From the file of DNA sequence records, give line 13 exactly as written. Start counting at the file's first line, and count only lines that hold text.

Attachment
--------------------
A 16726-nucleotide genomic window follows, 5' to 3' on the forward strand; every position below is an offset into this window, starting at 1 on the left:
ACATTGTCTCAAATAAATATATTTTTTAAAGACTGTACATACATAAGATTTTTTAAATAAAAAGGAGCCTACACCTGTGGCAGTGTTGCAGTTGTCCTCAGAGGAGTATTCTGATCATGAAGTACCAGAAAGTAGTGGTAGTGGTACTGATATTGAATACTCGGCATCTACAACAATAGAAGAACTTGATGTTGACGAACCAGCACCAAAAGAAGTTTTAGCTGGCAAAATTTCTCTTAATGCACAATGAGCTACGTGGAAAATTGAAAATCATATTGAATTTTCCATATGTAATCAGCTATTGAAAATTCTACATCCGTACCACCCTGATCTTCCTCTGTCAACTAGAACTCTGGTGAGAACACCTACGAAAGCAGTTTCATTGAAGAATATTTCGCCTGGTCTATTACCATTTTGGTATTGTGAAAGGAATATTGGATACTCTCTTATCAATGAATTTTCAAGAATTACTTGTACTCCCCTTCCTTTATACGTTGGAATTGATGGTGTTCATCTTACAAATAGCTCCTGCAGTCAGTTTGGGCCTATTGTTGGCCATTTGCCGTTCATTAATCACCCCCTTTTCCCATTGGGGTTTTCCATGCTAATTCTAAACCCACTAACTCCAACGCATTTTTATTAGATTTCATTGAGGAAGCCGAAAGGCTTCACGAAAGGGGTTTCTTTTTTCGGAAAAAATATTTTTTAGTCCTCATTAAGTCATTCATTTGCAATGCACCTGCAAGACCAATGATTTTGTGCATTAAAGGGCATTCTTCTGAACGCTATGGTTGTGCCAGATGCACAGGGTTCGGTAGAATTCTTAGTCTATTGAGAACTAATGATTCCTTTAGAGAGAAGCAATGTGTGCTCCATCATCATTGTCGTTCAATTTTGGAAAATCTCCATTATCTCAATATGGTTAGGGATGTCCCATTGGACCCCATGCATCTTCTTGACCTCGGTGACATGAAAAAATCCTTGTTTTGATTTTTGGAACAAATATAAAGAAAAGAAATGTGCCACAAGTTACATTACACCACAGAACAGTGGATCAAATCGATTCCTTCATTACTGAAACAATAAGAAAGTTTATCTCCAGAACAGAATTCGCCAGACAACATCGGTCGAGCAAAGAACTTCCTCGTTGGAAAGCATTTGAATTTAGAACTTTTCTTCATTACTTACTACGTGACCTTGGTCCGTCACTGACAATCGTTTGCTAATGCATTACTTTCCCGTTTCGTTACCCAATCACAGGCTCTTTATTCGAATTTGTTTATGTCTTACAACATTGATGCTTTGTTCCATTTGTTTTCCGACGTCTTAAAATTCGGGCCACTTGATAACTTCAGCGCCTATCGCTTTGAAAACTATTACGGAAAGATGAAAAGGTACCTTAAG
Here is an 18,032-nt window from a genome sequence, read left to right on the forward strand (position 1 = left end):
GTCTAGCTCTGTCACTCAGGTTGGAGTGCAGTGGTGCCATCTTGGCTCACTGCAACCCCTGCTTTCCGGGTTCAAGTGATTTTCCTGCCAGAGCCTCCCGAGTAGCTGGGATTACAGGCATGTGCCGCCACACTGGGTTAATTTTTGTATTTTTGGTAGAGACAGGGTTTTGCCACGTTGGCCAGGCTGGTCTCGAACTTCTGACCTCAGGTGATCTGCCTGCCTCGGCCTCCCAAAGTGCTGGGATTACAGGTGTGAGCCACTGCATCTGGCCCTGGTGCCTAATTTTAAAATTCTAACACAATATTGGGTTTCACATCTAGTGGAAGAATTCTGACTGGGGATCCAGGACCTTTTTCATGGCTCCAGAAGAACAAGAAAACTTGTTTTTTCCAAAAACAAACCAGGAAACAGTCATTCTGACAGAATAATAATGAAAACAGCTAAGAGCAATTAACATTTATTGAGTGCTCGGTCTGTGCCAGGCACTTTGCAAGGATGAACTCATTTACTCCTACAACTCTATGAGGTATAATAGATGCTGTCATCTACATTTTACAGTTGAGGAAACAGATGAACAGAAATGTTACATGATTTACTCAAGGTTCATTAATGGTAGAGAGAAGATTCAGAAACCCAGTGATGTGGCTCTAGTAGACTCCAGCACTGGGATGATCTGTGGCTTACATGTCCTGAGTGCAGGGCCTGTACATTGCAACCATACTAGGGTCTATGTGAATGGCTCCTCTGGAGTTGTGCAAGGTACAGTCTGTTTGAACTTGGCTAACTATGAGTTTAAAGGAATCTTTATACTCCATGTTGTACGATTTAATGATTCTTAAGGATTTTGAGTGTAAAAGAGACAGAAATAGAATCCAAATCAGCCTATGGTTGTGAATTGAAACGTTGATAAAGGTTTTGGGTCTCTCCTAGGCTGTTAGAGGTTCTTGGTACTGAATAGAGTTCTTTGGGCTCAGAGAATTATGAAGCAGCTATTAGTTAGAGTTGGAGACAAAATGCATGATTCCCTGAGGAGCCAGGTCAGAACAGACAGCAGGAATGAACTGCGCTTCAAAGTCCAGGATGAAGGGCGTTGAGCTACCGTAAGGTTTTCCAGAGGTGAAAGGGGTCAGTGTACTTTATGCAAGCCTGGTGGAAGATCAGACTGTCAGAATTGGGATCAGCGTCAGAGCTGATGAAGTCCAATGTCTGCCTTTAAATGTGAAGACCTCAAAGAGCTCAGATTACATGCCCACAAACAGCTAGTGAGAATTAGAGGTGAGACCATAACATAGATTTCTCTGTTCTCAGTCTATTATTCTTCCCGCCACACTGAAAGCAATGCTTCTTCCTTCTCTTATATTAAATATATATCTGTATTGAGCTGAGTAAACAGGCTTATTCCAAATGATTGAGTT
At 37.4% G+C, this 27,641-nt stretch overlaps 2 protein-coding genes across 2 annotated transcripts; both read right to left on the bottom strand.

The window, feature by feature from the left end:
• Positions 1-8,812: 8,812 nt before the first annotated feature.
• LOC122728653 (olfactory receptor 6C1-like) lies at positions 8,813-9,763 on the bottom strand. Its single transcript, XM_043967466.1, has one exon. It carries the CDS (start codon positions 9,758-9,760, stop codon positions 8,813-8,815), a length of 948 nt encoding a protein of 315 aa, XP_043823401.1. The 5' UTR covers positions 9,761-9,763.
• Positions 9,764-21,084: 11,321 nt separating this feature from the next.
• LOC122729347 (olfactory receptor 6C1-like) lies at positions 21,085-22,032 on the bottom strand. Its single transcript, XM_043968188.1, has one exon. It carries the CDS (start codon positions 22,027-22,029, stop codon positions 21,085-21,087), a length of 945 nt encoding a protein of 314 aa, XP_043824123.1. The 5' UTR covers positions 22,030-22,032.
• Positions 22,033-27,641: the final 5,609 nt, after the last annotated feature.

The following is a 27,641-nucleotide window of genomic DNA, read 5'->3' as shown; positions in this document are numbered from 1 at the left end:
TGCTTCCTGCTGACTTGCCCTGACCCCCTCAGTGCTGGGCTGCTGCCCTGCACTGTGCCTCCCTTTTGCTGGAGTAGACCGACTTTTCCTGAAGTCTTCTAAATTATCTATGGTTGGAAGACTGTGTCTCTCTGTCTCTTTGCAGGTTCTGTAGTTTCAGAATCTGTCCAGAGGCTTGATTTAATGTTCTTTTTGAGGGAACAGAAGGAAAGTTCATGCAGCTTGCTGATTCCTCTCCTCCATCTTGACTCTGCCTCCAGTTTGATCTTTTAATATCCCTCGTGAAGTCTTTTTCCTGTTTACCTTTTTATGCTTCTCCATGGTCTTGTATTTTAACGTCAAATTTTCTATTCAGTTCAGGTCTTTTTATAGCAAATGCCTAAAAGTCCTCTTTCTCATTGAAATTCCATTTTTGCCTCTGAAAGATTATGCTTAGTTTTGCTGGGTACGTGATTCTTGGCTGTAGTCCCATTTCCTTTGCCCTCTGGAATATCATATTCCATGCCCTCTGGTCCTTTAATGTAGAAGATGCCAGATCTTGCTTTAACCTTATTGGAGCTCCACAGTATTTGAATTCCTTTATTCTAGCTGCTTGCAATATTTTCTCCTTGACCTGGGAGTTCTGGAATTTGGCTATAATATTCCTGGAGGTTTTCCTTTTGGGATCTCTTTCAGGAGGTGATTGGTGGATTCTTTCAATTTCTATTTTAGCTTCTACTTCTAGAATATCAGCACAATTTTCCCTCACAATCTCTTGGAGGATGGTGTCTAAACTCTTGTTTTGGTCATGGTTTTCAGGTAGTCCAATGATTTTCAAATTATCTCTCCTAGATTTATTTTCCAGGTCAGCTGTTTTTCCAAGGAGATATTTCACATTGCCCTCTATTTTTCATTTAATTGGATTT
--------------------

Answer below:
TGCTTCCTGCTGACTTGCCCTGACCCCCTCAGTGCTGGGCTGCTGCCCTGCACTGTGCCTCCCTTTTGCTGGAGTAGACCGACTTTTCCTGAAGTCTTCTAAATTATCTATGGTTGGAAGACTGTGTCTCTCTGTCTCTTTGCAGGTTCTGTAGTTTCAGAATCTGTCCAGAGGCTTGATTTAATGTTCTTTTTGAGGGAACAGAAGGAAAGTTCATGCAGCTTGCTGATTCCTCTCCTCCATCTTGACTCTGCCTCCAGTTTGATCTTTTAATATCCCTCGTGAAGTCTTTTTCCTGTTTACCTTTTTATGCTTCTCCATGGTCTTGTATTTTAACGTCAAATTTTCTATTCAGTTCAGGTCTTTTTATAGCAAATGCCTAAAAGTCCTCTTTCTCATTGAAATTCCATTTTTGCCTCTGAAAGATTATGCTTAGTTTTGCTGGGTACGTGATTCTTGGCTGTAGTCCCATTTCCTTTGCCCTCTGGAATATCATATTCCATGCCCTCTGGTCCTTTAATGTAGAAGATGCCAGATCTTGCTTTAACCTTATTGGAGCTCCACAGTATTTGAATTCCTTTATTCTAGCTGCTTGCAATATTTTCTCCTTGACCTGGGAGTTCTGGAATTTGGCTATAATATTCCTGGAGGTTTTCCTTTTGGGATCTCTTTCAGGAGGTGATTGGTGGATTCTTTCAATTTCTATTTTAGCTTCTACTTCTAGAATATCAGCACAATTTTCCCTCACAATCTCTTGGAGGATGGTGTCTAAACTCTTGTTTTGGTCATGGTTTTCAGGTAGTCCAATGATTTTCAAATTATCTCTCCTAGATTTATTTTCCAGGTCAGCTGTTTTTCCAAGGAGATATTTCACATTGCCCTCTATTTTTCATTTAATTGGATTT